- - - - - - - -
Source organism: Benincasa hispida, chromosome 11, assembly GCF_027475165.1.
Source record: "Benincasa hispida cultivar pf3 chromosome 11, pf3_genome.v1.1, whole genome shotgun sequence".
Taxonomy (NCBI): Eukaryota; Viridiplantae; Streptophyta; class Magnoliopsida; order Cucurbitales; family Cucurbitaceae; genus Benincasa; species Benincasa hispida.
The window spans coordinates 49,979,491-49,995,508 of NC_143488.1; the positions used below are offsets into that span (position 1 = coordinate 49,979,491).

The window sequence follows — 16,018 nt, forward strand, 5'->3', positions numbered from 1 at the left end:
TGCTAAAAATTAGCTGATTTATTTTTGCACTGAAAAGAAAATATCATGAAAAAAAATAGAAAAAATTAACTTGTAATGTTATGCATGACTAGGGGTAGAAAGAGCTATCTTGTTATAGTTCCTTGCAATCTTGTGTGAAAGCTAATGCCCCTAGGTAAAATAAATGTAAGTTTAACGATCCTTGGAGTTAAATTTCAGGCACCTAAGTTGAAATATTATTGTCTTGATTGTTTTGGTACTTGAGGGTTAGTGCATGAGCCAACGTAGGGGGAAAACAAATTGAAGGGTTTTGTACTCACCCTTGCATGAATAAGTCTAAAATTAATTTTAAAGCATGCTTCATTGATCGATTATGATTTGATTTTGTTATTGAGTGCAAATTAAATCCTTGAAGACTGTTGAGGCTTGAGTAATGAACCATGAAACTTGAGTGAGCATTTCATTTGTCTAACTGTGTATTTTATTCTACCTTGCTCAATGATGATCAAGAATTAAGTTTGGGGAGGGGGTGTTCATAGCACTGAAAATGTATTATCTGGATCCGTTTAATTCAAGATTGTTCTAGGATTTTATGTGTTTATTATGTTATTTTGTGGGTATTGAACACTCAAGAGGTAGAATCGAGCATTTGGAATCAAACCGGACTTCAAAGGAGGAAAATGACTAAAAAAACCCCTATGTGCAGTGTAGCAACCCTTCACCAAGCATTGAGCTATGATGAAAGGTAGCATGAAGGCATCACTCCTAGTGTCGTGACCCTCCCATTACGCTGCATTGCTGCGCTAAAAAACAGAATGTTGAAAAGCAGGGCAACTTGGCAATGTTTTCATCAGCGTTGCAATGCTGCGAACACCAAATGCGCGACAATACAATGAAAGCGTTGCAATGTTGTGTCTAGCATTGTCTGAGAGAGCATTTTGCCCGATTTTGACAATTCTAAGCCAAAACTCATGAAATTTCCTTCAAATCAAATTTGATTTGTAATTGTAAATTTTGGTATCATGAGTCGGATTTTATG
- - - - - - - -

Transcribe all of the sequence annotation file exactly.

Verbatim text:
Source organism: Benincasa hispida, chromosome 11, assembly GCF_027475165.1.
Source record: "Benincasa hispida cultivar pf3 chromosome 11, pf3_genome.v1.1, whole genome shotgun sequence".
Taxonomy (NCBI): Eukaryota; Viridiplantae; Streptophyta; class Magnoliopsida; order Cucurbitales; family Cucurbitaceae; genus Benincasa; species Benincasa hispida.
The window spans coordinates 49,979,491-49,995,508 of NC_143488.1; the positions used below are offsets into that span (position 1 = coordinate 49,979,491).

The window sequence follows — 16,018 nt, forward strand, 5'->3', positions numbered from 1 at the left end:
TGCTAAAAATTAGCTGATTTATTTTTGCACTGAAAAGAAAATATCATGAAAAAAAATAGAAAAAATTAACTTGTAATGTTATGCATGACTAGGGGTAGAAAGAGCTATCTTGTTATAGTTCCTTGCAATCTTGTGTGAAAGCTAATGCCCCTAGGTAAAATAAATGTAAGTTTAACGATCCTTGGAGTTAAATTTCAGGCACCTAAGTTGAAATATTATTGTCTTGATTGTTTTGGTACTTGAGGGTTAGTGCATGAGCCAACGTAGGGGGAAAACAAATTGAAGGGTTTTGTACTCACCCTTGCATGAATAAGTCTAAAATTAATTTTAAAGCATGCTTCATTGATCGATTATGATTTGATTTTGTTATTGAGTGCAAATTAAATCCTTGAAGACTGTTGAGGCTTGAGTAATGAACCATGAAACTTGAGTGAGCATTTCATTTGTCTAACTGTGTATTTTATTCTACCTTGCTCAATGATGATCAAGAATTAAGTTTGGGGAGGGGGTGTTCATAGCACTGAAAATGTATTATCTGGATCCGTTTAATTCAAGATTGTTCTAGGATTTTATGTGTTTATTATGTTATTTTGTGGGTATTGAACACTCAAGAGGTAGAATCGAGCATTTGGAATCAAACCGGACTTCAAAGGAGGAAAATGACTAAAAAAACCCCTATGTGCAGTGTAGCAACCCTTCACCAAGCATTGAGCTATGATGAAAGGTAGCATGAAGGCATCACTCCTAGTGTCGTGACCCTCCCATTACGCTGCATTGCTGCGCTAAAAAACAGAATGTTGAAAAGCAGGGCAACTTGGCAATGTTTTCATCAGCGTTGCAATGCTGCGAACACCAAATGCGCGACAATACAATGAAAGCGTTGCAATGTTGTGTCTAGCATTGTCTGAGAGAGCATTTTGCCCGATTTTGACAATTCTAAGCCAAAACTCATGAAATTTCCTTCAAATCAAATTTGATTTGTAATTGTAAATTTTGGTATCATGAGTCGGATTTTATG